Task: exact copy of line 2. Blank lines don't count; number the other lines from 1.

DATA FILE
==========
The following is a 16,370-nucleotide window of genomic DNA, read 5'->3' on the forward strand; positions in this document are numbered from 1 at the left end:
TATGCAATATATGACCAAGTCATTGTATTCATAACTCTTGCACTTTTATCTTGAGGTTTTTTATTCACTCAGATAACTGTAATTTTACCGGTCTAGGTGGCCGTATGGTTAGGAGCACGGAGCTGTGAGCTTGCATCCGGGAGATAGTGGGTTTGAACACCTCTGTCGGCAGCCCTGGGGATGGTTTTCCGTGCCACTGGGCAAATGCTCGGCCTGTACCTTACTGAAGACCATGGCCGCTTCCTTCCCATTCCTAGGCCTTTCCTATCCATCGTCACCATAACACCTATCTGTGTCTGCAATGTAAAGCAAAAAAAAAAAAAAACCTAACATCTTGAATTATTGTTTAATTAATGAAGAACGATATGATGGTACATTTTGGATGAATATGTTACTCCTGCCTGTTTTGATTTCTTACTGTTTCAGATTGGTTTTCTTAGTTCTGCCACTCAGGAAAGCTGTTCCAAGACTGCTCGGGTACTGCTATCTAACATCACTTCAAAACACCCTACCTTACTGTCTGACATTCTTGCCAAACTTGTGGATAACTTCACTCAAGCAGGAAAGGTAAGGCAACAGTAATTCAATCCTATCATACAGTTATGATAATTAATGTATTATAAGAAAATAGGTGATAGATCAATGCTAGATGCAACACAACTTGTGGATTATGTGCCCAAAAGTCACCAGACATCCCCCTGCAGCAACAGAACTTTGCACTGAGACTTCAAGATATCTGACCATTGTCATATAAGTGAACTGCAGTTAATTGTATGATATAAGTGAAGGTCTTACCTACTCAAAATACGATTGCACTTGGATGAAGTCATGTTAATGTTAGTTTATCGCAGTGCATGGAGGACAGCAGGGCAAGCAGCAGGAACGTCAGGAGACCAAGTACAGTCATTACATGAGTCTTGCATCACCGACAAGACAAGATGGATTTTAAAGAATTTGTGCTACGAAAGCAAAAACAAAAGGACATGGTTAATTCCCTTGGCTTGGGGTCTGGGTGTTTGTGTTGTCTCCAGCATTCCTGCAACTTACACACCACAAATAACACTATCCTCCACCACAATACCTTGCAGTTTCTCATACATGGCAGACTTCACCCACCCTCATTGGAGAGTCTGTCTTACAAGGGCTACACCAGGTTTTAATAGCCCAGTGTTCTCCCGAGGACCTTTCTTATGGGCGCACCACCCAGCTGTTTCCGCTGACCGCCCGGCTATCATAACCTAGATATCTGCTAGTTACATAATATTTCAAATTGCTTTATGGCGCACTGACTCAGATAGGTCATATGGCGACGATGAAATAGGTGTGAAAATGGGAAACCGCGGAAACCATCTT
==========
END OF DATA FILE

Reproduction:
TATGCAATATATGACCAAGTCATTGTATTCATAACTCTTGCACTTTTATCTTGAGGTTTTTTATTCACTCAGATAACTGTAATTTTACCGGTCTAGGTGGCCGTATGGTTAGGAGCACGGAGCTGTGAGCTTGCATCCGGGAGATAGTGGGTTTGAACACCTCTGTCGGCAGCCCTGGGGATGGTTTTCCGTGCCACTGGGCAAATGCTCGGCCTGTACCTTACTGAAGACCATGGCCGCTTCCTTCCCATTCCTAGGCCTTTCCTATCCATCGTCACCATAACACCTATCTGTGTCTGCAATGTAAAGCAAAAAAAAAAAAAAACCTAACATCTTGAATTATTGTTTAATTAATGAAGAACGATATGATGGTACATTTTGGATGAATATGTTACTCCTGCCTGTTTTGATTTCTTACTGTTTCAGATTGGTTTTCTTAGTTCTGCCACTCAGGAAAGCTGTTCCAAGACTGCTCGGGTACTGCTATCTAACATCACTTCAAAACACCCTACCTTACTGTCTGACATTCTTGCCAAACTTGTGGATAACTTCACTCAAGCAGGAAAGGTAAGGCAACAGTAATTCAATCCTATCATACAGTTATGATAATTAATGTATTATAAGAAAATAGGTGATAGATCAATGCTAGATGCAACACAACTTGTGGATTATGTGCCCAAAAGTCACCAGACATCCCCCTGCAGCAACAGAACTTTGCACTGAGACTTCAAGATATCTGACCATTGTCATATAAGTGAACTGCAGTTAATTGTATGATATAAGTGAAGGTCTTACCTACTCAAAATACGATTGCACTTGGATGAAGTCATGTTAATGTTAGTTTATCGCAGTGCATGGAGGACAGCAGGGCAAGCAGCAGGAACGTCAGGAGACCAAGTACAGTCATTACATGAGTCTTGCATCACCGACAAGACAAGATGGATTTTAAAGAATTTGTGCTACGAAAGCAAAAACAAAAGGACATGGTTAATTCCCTTGGCTTGGGGTCTGGGTGTTTGTGTTGTCTCCAGCATTCCTGCAACTTACACACCACAAATAACACTATCCTCCACCACAATACCTTGCAGTTTCTCATACATGGCAGACTTCACCCACCCTCATTGGAGAGTCTGTCTTACAAGGGCTACACCAGGTTTTAATAGCCCAGTGTTCTCCCGAGGACCTTTCTTATGGGCGCACCACCCAGCTGTTTCCGCTGACCGCCCGGCTATCATAACCTAGATATCTGCTAGTTACATAATATTTCAAATTGCTTTATGGCGCACTGACTCAGATAGGTCATATGGCGACGATGAAATAGGTGTGAAAATGGGAAACCGCGGAAACCATCTT